Current graphite prices - US$/tonne
|XL flake||$1,800/t||(+50 mesh)|
|Large flake||$830/t||(+80 mesh)|
|Medium flake||$700/t||(+100 to -80 mesh)|
|Small flake||$550/t||(-100 mesh)|
After peaking in 2012, graphite prices experienced a sharp drop due to the slowdown in the Chinese economy and a lack of growth in western economies. Since that time they have been sideways to down as the market waits for continuing growth in the EV and the lithium ion battery industries to use up excess capacity in China. The capacity issue has been exacerbated by the commissioning of a large new mine in Africa approximately two years ago. The mine was well over budget, has only operated at 50 or 60 per cent of design capacity on a consistant basis and has been cash flow negative from the start. In 2019 it produced 153,000 tonnes but only 15,000 tonnes in the fourth quarter due to low prices and continuing operating losses. Its production will likely be much lower in 2020 which may lead to an improvement in prices during the year. In the near term this supply will be replaced by surplus production capacity in China. However, substantial new sources of supply are urgently needed if the expectations of automobile and battery makers are to be even partially realized.
Lithium ion batteries are now approximately 25 per cent of graphite demand and continue to grow rapidly even though the uptake of EVs has been slower than anticipated. Mines in China and the new mine in Africa mainly produce small flake graphite which is used to make battery anode material. The current picture for large flake prices is much better as Chinese production is declining, the African operation does not produce much and demand is growing. Benchmark Mineral Intelligence estimates that the major auto makers have committed over US$300 billion to developing EVs and that there are over 100 LiB mega-factories in the pipeline. These factories represent over 2,000 gWh of LiB production capacity which in turn equates to 800,000 tonnes of new annual graphite demand by 2023 and 1.4 million tonnes by 2028. As a result, the outlook for graphite demand and prices is very bright.
How is graphite priced?
There are no standard, quoted prices for natural graphite and there is no spot or futures market. Companies such as Benchmark Mineral Intelligence and Fastmarkets IM are paid subscription services that provide pricing information based on periodically surveying buyers and sellers. Actual transactions in the marketplace are largely based on direct negotiations between the buyer and seller. Graphite prices are also a function of flake size and purity with large (+80 mesh) and particularly XL flake (+50 mesh) and 94% plus carbon varieties commanding premium pricing. Prices for +80 mesh large flake exceeded US$1,300/t in the late 80s but crashed to US$600-750t in the 90s as Chinese producers dumped product on the market. During this period there was essentially no exploration and no new mines were built in the west.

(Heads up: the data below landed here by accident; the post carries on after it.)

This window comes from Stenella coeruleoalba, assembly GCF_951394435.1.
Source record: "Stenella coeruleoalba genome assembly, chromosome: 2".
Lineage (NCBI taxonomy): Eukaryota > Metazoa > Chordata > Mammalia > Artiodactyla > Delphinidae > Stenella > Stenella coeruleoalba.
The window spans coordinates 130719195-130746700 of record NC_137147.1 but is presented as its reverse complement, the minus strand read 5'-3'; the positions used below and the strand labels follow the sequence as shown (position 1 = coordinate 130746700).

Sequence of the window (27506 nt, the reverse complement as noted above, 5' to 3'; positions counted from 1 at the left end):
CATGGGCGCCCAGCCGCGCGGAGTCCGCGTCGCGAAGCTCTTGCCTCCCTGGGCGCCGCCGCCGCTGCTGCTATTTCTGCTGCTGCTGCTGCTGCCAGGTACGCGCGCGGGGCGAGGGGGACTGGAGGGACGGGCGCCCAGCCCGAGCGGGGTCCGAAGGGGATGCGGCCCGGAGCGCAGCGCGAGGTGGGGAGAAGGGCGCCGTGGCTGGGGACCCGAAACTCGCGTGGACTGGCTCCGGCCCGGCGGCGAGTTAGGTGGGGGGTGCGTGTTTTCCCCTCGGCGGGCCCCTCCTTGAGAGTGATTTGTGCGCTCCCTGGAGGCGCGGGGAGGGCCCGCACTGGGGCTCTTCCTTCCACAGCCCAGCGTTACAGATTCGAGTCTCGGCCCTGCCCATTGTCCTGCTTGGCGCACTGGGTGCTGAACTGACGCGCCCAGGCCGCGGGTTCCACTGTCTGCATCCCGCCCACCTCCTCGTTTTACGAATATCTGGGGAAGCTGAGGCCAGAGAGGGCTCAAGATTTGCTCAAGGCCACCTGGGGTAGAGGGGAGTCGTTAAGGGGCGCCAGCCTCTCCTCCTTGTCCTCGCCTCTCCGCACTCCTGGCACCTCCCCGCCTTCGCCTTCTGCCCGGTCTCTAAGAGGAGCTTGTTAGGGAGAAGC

Graphite prices did not start to recover until 2005 and well surpassed US$1,300/t with large flake selling for up to $3,000/t in early 2012 with some shortages reported. Price appreciation was largely a function of the commodity super cycle and the industrialization of emerging economies as new, high growth applications such as Li ion batteries ("LiBs") had not yet had an impact on demand or consumption. Graphite prices subsequently again declined to the $750/t area for large flake graphite due to the strength in the US dollar, the slowdown in China and the lack of growth in Japan/Europe/US.
Lithium ion batteries were a very small part of the market seven or eight years ago but have been growing at over 20% annually due to the explosion in the use of cell phones, lap tops, cameras, power tools, etc. LiBs now account for approximately 25% of the graphite market and are expected to continue growing rapidly due to the increasing sales of electric and hybrid electric vehicles as well as grid storage solutions. These applications use much larger batteries, are much larger markets than the small device market and are still in their infancy. While China has surplus small flake production capacity, which is used to make the anode material for lithium ion batteries, the potential demand from LiB manufacturing capacity that is currently under construction is significantly higher than the extra capacity. This should lead to higher prices in the future.
Chinese production of large and XL flake graphite is declining as traditional mining areas in Shandong Province are depleted or shut down for environmental reasons. At the same time, industrial demand for the larger flake sizes is growing strongly. The steel industry is also recovering. As a result, the outlook for large and XL fake prices is more positive.